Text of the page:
As a consequence of an environment so poorly informed, the Sydney public is conflating several issues. This was evident in public protests several weeks ago.

The disparate issues include:

  • rising concern about council amalgamations and a perception that democratic processes are being restricted;

  • city transformations as a consequence of the lockout laws and their application; and

  • the slow pace of public transport reform and extension, coupled with intensifying congestion in the city.

Contributing to the sense of public frustration is the fact that, through the experience of Barangaroo, “there is a deep cynicism across Sydney that proper planning processes have been bypassed in favour of an agreement made behind closed doors", as leading planner John McInerney, the chairman of the local Residents Action Group, told the PAC’s public hearing last month.

Casino Mike” and his government are right to be listening to their electorate with their change of position on White Bay.

What all of this starts to indicate, and what UrbanGrowth’s taking up of responsibility for the masterplanning of White Bay suggests, is that the private sector in NSW has lost its agency to deliver projects in the public interest. And the state government will be increasingly damaged by this perception.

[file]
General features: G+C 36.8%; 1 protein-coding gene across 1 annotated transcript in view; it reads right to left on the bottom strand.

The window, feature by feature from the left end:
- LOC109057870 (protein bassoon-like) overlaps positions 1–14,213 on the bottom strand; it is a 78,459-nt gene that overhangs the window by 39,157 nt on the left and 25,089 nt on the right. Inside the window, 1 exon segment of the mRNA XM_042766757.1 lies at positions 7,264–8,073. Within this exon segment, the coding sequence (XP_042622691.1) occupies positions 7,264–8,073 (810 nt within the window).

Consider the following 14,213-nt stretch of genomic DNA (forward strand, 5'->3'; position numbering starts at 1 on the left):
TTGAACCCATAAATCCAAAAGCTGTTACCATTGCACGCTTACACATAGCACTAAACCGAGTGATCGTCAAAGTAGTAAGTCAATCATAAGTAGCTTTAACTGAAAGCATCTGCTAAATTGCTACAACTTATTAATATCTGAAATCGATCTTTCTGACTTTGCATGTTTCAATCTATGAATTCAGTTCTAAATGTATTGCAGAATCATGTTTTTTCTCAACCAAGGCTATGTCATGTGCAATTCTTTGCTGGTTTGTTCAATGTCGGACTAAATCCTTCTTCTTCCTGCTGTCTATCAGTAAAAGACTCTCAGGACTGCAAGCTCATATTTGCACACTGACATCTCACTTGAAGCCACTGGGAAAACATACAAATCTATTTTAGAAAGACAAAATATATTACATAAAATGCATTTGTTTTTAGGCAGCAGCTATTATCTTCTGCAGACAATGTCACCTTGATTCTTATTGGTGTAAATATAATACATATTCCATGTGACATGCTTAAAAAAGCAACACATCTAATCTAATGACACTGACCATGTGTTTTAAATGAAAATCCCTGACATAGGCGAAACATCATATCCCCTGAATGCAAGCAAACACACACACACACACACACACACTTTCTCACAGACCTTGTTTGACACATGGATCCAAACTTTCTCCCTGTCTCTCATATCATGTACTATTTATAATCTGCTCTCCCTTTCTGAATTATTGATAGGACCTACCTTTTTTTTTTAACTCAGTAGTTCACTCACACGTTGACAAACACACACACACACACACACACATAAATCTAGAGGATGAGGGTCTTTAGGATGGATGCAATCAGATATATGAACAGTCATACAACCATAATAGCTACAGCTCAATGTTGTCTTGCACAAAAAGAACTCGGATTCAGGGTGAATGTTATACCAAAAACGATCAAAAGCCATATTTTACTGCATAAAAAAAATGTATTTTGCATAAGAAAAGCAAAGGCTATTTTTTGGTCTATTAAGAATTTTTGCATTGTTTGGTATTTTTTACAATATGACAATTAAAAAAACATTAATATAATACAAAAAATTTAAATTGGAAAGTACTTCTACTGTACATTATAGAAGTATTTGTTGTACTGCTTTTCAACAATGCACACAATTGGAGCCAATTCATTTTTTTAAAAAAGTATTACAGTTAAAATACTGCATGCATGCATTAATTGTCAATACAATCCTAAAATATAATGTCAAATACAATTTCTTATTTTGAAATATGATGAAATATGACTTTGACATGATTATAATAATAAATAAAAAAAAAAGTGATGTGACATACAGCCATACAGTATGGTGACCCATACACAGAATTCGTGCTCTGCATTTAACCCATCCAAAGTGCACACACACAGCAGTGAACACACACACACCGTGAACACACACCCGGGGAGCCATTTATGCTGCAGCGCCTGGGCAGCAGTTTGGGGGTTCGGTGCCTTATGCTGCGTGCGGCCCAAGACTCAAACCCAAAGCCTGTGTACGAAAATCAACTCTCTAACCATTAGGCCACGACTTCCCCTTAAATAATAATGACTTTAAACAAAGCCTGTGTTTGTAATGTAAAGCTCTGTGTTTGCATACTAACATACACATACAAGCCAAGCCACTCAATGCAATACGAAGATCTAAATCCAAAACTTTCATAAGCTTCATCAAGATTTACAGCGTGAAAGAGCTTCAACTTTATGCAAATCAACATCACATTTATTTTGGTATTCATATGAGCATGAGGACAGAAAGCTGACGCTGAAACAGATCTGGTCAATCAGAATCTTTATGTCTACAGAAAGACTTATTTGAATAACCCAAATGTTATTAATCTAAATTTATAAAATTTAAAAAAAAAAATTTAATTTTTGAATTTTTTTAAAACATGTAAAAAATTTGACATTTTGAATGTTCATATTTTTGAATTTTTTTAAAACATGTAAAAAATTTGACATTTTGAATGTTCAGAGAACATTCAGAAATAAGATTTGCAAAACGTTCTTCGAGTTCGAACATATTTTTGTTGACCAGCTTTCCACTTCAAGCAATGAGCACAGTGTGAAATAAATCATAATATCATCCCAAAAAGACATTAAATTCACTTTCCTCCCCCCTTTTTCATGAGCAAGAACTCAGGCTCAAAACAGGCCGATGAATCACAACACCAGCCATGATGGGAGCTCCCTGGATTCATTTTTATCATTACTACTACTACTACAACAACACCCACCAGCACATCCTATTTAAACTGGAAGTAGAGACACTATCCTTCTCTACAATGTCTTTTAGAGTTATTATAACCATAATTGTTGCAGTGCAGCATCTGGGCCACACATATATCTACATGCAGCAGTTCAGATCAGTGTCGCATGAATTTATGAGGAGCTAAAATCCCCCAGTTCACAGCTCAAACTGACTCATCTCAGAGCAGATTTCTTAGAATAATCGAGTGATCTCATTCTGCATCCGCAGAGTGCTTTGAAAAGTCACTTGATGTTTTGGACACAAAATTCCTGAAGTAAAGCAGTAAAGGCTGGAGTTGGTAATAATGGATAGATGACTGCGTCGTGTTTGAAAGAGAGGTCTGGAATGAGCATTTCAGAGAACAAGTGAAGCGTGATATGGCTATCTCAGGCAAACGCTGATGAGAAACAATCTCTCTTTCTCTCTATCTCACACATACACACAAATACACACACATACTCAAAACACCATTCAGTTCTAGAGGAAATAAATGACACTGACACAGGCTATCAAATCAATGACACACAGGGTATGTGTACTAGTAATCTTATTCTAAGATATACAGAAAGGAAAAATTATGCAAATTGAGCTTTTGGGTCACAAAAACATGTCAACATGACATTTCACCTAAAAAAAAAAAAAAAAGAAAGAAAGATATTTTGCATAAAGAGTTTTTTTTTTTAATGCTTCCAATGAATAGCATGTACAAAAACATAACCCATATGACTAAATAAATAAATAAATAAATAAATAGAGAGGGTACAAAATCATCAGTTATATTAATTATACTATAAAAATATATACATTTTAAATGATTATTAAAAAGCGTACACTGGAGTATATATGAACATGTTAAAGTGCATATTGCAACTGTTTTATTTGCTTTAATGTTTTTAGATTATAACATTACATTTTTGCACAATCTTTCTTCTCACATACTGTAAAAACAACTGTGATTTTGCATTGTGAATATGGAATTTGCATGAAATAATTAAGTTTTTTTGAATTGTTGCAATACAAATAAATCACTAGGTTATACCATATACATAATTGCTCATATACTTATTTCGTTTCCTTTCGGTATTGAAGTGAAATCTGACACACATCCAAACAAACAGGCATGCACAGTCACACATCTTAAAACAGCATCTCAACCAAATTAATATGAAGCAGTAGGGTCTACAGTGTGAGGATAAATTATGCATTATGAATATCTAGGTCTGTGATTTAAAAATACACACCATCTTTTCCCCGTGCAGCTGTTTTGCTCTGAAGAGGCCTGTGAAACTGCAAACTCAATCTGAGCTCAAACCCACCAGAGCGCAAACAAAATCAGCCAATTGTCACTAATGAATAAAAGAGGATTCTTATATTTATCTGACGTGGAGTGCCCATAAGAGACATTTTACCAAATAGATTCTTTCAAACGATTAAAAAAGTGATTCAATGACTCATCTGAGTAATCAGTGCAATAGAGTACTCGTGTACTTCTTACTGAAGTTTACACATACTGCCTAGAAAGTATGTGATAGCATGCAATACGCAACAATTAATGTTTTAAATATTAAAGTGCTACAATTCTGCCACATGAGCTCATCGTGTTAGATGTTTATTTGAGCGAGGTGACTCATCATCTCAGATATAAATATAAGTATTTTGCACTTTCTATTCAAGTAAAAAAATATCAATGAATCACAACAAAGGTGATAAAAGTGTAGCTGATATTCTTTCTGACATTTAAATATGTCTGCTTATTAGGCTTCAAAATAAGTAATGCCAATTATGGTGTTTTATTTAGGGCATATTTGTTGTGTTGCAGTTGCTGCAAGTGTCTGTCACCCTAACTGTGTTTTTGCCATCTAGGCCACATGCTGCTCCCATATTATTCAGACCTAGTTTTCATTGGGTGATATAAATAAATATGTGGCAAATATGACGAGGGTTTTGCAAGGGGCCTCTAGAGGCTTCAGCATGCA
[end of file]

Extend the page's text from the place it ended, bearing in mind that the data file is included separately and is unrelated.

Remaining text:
Globally, many complex government agency delivery vehicles and public-private partnerships are producing very successful urban renewal projects. Examples include Orestad in Copenhagen and Roosevelt Island in New York. We have to be willing to allow government to take up risk again in the public interest, instead of outsourcing all risk to the private sector.

The fact that the state government has stepped in to take back control of the White Bay redevelopment in the face of design non-compliance is actually an amazing story. One would hope this is a process of learning at work.

The Conversation

Tarsha Finney is affiliated with the Australian Institute of Architects.

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This article was originally published on The Conversation. Read the original article.